Emergency Brake Assist

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Emergency Brake Assist system senses situations where emergency braking is necessary and applies the brakes should the driver’s response not be strong or fast enough. The system judges the force and speed with which a brake pedal is depressed and activates emergency braking.


  • The credit for implementation of emergency brake assist could go to Mercedes for their implementation in the S and SL class vehicles in 1996 later on going to become standard in all their cars.
  • This was possibly the outcome of a study performed by Daimler Benz in 1992 to study panic stops and crashes. The result showed that 90% of drivers did not apply enough braking pressure.
  • Volvo went on to develop a collision warning with auto brake with radar to sense likelihood of accidents. The system pre-charges the brake so that full braking force is applied on the slightest touch to the brake pedal. The system also had a feature wherein the brakes were applied if the driver did not respond in time.

Emergency Brake Assist system forms part of the Anti-lock Braking System and Electronic Brake Force Distribution system commonly found in advanced cars. It was made mandatory in the European Union countries around 2009 due to its proven results.


  • The earliest form of emergency brake was purely mechanical. These earlier units has a pre-set limit set mechanically with a locking mechanism activated by the valve stroke related to the distance the brake pedal is pushed. If the distance exceeds a threshold, the mechanical emergency brake kicks in. The brake booster applies braking, initiated by the brake piston valve.
  • Today’s emergency brake assist systems are electronic, controlled by the car’s ECU obtaining information from sensors and, in turn, activating the ABS and EBD systems.
  • Like the mechanical system, this system too relies on data about the speed with which the brake pedal is depressed and the distance it travels.
  • Unlike mechanical systems, the electronic emergency brake can be programmed to factor in the driver’s braking patterns.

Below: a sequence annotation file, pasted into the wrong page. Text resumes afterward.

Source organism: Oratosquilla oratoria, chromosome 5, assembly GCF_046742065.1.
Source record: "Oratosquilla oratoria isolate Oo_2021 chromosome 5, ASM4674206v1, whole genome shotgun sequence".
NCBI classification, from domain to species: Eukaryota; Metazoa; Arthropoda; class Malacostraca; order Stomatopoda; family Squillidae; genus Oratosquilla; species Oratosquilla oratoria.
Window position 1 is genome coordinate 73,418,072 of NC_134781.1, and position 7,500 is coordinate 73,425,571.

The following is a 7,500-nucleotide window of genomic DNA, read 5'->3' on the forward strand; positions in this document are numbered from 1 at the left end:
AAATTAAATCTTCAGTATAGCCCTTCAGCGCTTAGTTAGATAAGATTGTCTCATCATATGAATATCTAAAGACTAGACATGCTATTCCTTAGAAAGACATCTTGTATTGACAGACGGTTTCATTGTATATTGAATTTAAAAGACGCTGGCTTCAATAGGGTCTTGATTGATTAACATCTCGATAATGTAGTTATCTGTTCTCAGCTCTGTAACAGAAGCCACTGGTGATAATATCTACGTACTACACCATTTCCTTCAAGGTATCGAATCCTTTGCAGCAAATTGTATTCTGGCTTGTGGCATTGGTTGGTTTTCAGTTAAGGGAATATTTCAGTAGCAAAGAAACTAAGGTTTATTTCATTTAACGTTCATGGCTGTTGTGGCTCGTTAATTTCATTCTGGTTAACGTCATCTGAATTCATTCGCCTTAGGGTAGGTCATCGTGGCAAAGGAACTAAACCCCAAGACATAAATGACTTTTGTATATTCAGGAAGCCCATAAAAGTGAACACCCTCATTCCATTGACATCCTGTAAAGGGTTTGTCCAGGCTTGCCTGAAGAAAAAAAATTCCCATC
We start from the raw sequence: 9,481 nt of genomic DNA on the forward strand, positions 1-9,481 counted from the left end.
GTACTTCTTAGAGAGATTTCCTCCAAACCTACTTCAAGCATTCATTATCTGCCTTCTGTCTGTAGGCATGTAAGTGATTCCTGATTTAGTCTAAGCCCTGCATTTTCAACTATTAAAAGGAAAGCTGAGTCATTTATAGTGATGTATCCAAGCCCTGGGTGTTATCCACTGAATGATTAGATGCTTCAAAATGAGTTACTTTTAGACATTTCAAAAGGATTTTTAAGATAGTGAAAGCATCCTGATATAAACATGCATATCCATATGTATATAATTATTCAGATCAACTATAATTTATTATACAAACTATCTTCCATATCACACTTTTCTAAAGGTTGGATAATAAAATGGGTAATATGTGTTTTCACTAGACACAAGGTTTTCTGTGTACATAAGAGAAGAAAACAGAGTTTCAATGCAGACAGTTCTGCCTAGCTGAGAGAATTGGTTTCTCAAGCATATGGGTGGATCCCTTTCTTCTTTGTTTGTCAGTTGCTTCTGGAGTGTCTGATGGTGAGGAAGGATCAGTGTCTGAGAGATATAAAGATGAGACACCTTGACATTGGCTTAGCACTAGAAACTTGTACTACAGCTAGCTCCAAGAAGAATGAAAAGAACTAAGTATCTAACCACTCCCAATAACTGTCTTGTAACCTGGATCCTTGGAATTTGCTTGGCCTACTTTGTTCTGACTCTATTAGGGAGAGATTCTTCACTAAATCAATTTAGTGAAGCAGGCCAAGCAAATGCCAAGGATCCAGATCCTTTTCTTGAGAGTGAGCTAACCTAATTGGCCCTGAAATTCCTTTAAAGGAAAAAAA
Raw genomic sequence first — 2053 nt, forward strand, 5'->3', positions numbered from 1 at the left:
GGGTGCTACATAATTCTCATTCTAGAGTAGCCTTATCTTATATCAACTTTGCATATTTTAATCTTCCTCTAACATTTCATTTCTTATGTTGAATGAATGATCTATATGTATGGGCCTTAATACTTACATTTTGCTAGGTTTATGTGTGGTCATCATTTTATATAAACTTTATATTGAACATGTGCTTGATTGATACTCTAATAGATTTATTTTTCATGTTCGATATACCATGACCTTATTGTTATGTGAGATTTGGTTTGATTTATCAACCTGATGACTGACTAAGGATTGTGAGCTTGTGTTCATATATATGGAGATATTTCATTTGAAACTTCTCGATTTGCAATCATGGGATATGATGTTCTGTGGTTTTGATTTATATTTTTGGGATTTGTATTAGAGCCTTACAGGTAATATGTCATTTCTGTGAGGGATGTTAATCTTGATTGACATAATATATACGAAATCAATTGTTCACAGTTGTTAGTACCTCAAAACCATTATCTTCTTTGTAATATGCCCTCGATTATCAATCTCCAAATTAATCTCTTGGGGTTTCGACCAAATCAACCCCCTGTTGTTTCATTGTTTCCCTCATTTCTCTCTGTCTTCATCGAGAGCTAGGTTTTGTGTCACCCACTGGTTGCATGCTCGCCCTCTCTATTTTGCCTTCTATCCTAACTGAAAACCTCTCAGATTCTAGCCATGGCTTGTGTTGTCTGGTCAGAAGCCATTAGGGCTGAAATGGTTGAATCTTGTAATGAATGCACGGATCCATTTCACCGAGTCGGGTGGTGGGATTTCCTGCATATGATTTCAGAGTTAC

EBA circuit

  • Integrated with the car’s ABS and EBD systems that are tied to the car’s ECU, the emergency brake assist has only a few parts but a sophisticated programming interface to help the computer make the decision.
  • These few parts comprise of sensors to sense brake pedal pressure and its rate of acceleration compared to preset algorithms in the computer.
  • The sensors could be as simple as a hall effect sensor or somewhat more sophisticated tri-axial gyroscope and tri-axial accelerometers.
  • Some systems have a travel sensor fitted to the brake pedal. Some may even have a sensor to detect when the foot is lifted off the accelerator working alongside the brake pedal sensor.
  • Advanced systems may have radar sensor and controller, control switch, indicators, brake actuator controller and audio buzzer. All these are interconnected with the computer and the ABS system.


How It Works

Normal drivers are not programmed to respond quickly enough in panic situations necessitating emergency stops. They may not apply brake quickly enough or hard enough or not pay attention and are distracted. In such cases, the response time is not fast enough to bring the vehicle to a halt quickly enough to avoid accidents. This is where emergency brake assist systems have proved invaluable.

  • In the usual course the car’s ECU along with the AEB system measures and monitors the driver’s driving and braking patterns to define a reference point.
  • If a panic situation arises and the driver slams down the brake pedal, the ECU interprets it as such and activates the emergency braking procedure.
  • Even if a light pressure is applied, the ECU delivers instructions to the brake booster to apply full braking power through the ABS unit.

In taking this decision the car determines speed of the vehicle and the brake force applied by the driver.



Effectiveness of EBA system and its Challenges

  • Without brakes the vehicle cannot and will not stop in time to prevent an accident that can kill or maim. NHTSA studies found that emergency brake assist reduced the stopping distance to 10 feet and this made all the difference.
  • Emergency brake assist reduces severity of injuries where a collision does take place and has reduced fatalities by 6.5 to 9% according to studies by Page.
  • An ECU controlled emergency brake is quite effective in that it activates the ABS at full force bringing the vehicle to a safe halt without skidding.

The system is not without its challenges.

  • Mostly it is drivers who fail to take full advantage of the technology and understand its advantages as well as limitations.
  • Driver vigilance and input are necessary. Unless brakes are applied fast and with force, the system may not be activated unless “trained” to recognize the braking pattern of the driver.

Because of these inherent drawbacks some manufacturers have gone one up on the system and have introduced intelligent braking that makes use of lasers, radar or video cameras rather than driver input and are, therefore, more effective.



  • Sensors are critical to the performance of the system. Keeping them free of dust and dirt is something that most drivers can do with ease.
  • Checking brake pad wear, hydraulic lines and the cylinder as well as replacing brake fluid are basic functions within the capabilities of normal drivers.

In any case, it helps if drivers carry out test drivers simulating panic situations at regular intervals to ensure the EBA is working as needed.

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